Feeds

Ofcom comes down hard on 'silent calls'

Carphone Warehouse cops £35k fine

Providing a secure and efficient Helpdesk

Ofcom has slapped susbstantial fines on four UK companies for "causing annoyance to consumers through the making of silent or abandoned calls" in contravention of the Communications Act 2003.

The UK's telecoms watchdog penalised Bracken Bay Kitchens (£40,000 fine), Carphone Warehouse (£35,000), Space Kitchens (£45,000), and Toucan (£32,500) following a self-initiated investigation and "four notifications of misuse of networks and services that Ofcom issued to these companies on 3 November 2006".

The Ofcom statement continues: "In the notifications, Ofcom set out its findings that there were reasonable grounds to believe that each of these companies has engaged in persistent misuse of an electronic communications network or electronic communication services in a way that causes annoyance, inconvenience, or anxiety to consumers. This conduct contravenes section 128(5)(a) and section 128(6)(a) of the Act."

Specifically, Ofcom found the four companies had:

  • Repeatedly exceeded the three per cent limit for abandoned calls. Between April and July 2006 all four companies' abandoned call rates regularly exceeded three per cent and in some cases were higher than 20 per cent;
  • Failed to include a recorded information message to prevent abandoned calls from being silent calls, during some or all of the period under investigation;
  • Engaged in other forms of conduct which Ofcom considers contribute to the persistent misuse as set out in Ofcom guidelines and specified in the notification issued to each company.

"Silent calls," as Ofcom notes, "can occur when automated calling systems used by call centres generate more calls than the available call centre agents can manage". When the intended target picks up the phone and there's no agent available, "the automated calling system abandons the call".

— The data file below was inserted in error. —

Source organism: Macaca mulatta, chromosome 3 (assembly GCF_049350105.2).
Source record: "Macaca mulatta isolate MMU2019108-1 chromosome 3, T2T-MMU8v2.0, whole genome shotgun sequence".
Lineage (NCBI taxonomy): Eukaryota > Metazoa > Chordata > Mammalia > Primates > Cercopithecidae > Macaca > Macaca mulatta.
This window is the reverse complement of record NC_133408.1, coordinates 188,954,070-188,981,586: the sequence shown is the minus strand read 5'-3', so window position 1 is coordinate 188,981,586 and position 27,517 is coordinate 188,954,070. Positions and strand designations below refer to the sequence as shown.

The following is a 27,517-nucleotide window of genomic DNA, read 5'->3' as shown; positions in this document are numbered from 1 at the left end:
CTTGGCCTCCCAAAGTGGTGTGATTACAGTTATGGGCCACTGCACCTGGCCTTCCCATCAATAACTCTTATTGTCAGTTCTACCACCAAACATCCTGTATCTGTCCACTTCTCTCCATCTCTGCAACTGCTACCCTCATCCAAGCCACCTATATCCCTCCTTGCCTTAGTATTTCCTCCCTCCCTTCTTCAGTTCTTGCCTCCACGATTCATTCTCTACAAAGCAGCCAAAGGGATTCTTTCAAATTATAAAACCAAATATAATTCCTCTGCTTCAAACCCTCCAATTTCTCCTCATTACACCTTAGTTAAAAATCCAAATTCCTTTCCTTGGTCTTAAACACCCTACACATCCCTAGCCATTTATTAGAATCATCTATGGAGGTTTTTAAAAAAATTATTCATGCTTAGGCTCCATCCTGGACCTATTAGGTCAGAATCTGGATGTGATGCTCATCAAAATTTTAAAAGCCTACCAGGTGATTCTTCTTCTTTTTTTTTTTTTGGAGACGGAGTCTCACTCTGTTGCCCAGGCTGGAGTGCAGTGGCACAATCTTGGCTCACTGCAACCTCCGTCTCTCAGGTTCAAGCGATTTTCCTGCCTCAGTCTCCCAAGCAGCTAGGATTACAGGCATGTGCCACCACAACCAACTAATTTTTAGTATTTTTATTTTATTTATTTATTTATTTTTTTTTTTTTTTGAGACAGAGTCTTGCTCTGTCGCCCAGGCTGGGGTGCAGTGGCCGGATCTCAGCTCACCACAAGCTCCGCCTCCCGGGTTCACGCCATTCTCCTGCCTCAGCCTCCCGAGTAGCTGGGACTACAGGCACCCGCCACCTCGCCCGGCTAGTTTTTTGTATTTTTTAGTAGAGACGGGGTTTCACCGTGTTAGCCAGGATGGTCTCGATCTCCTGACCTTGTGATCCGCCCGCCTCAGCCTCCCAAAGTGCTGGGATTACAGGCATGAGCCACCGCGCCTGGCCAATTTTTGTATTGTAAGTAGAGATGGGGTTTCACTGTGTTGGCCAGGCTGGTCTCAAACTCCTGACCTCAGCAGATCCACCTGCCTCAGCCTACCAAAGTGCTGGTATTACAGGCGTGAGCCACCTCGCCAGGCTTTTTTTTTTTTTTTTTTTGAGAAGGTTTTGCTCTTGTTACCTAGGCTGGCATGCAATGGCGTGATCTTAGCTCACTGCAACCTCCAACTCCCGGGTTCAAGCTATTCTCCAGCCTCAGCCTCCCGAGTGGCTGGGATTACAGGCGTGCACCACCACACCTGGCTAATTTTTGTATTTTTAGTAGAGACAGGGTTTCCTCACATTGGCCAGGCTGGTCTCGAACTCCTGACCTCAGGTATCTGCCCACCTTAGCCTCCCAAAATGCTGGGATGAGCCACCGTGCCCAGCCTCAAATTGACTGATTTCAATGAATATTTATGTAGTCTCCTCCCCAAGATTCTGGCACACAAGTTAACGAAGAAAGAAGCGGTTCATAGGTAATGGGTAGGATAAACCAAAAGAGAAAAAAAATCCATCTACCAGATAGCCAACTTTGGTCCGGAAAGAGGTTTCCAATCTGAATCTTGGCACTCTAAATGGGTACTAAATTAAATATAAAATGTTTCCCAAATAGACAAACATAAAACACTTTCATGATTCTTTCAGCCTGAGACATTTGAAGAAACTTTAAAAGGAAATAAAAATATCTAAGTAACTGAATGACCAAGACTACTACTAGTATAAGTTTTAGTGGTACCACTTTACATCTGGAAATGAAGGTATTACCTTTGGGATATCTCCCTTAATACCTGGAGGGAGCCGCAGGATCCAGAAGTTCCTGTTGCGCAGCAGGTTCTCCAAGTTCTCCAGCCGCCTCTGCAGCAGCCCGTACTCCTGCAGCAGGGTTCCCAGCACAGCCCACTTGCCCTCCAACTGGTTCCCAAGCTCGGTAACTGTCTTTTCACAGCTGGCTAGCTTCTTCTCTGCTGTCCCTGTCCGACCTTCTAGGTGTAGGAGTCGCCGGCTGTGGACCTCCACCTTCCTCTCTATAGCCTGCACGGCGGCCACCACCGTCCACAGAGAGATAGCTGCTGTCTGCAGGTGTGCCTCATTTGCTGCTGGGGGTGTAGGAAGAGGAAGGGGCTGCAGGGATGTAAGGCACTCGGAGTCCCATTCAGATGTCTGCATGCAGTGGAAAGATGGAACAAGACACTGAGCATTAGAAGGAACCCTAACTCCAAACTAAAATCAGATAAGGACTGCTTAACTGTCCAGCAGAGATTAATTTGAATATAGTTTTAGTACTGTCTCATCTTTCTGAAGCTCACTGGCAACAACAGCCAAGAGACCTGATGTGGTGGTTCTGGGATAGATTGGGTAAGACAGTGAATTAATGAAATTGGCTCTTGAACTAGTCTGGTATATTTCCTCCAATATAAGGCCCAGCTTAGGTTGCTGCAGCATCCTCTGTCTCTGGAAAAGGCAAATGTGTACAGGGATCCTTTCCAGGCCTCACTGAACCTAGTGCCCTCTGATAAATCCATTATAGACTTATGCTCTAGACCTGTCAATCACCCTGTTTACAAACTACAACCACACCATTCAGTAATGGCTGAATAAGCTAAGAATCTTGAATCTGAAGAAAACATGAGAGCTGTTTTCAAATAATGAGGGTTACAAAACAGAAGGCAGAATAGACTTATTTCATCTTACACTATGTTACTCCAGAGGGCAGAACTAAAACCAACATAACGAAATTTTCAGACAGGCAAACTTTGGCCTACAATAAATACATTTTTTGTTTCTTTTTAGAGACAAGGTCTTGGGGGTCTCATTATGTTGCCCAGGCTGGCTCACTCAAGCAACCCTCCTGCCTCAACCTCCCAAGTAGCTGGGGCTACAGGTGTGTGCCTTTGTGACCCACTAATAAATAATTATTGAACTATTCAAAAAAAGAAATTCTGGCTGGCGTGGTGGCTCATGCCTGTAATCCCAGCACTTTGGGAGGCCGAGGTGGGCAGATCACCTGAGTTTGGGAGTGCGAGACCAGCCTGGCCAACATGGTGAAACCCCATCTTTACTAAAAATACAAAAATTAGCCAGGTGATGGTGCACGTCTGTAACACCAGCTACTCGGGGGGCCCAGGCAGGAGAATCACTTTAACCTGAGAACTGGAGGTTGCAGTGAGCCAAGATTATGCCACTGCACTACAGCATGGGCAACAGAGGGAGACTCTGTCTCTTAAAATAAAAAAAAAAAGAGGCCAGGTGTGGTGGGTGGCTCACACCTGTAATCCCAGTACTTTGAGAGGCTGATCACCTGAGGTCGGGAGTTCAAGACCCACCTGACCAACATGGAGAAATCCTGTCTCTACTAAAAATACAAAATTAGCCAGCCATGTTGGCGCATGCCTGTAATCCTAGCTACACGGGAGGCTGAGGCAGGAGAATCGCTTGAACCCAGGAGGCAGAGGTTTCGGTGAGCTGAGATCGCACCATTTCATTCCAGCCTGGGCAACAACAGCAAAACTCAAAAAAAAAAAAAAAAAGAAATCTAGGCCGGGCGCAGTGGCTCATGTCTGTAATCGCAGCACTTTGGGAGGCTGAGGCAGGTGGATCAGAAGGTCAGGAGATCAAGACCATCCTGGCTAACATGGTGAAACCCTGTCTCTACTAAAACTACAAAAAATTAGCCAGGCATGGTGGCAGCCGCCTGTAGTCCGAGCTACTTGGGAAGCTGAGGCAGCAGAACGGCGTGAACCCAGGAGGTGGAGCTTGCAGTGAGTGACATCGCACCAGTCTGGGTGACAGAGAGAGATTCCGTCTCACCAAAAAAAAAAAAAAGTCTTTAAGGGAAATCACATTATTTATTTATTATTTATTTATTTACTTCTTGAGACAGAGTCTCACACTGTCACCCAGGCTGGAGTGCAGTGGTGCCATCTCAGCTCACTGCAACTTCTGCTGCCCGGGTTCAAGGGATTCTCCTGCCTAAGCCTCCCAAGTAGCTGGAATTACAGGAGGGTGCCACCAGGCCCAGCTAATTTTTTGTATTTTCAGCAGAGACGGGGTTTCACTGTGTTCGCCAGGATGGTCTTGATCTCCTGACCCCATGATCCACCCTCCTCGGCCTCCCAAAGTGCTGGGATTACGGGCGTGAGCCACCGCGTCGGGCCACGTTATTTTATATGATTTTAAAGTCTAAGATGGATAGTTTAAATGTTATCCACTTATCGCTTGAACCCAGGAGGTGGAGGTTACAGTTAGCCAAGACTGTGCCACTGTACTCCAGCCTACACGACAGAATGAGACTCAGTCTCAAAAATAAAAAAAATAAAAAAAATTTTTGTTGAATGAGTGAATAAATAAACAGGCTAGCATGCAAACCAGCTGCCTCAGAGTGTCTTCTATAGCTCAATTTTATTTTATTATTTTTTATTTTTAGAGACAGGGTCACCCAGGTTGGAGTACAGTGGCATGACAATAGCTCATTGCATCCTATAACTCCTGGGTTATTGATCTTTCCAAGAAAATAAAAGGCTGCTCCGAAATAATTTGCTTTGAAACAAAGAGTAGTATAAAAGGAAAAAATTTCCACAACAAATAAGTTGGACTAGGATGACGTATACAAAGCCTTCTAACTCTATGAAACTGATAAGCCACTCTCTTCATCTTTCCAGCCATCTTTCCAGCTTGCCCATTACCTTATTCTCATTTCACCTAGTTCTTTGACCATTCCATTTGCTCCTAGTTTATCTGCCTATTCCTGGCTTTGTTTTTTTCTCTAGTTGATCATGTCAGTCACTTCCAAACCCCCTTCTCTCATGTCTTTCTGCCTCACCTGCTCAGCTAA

The silence-generating quartet were given until 6 December last year to answer the charges. Once Ofcom had "considered representations by each of the companies", it "decided to issue a financial penalty in each case". ®

Choosing a cloud hosting partner with confidence

More from The Register

next story
Same old iPad? NO. The new 'soft SIMs' are BIG NEWS
AppleSIM 'ware to allow quick switch of carriers
Arab States make play for greater government control of the internet
Nerds told to get lost in last-minute power grab bid at UN meeting
Brits: Google, can you scrape 60k pages from web, pleeease
Hey, c'mon Choc Factory, it's our 'right to be forgotten'
Of COURSE Stephen Elop's to blame for Nokia woes, says author
'Google did have some unique propositions for Nokia'
It's even GRIMMER up North after MEGA SKY BROADBAND OUTAGE
By 'eck! Eccles cake production thrown into jeopardy
Mobile coverage on trains really is pants
You thought it was just *insert your provider here*, but now we have numbers
Don't mess with Texas ('cos it's getting Google Fiber and you're not)
A bit late, but company says 1Gbps Austin network almost ready to compete with AT&T
prev story

Whitepapers

Forging a new future with identity relationship management
Learn about ForgeRock's next generation IRM platform and how it is designed to empower CEOS's and enterprises to engage with consumers.
Win a year’s supply of chocolate
There is no techie angle to this competition so we're not going to pretend there is, but everyone loves chocolate so who cares.
Why cloud backup?
Combining the latest advancements in disk-based backup with secure, integrated, cloud technologies offer organizations fast and assured recovery of their critical enterprise data.
High Performance for All
While HPC is not new, it has traditionally been seen as a specialist area – is it now geared up to meet more mainstream requirements?
Saudi Petroleum chooses Tegile storage solution
A storage solution that addresses company growth and performance for business-critical applications of caseware archive and search along with other key operational systems.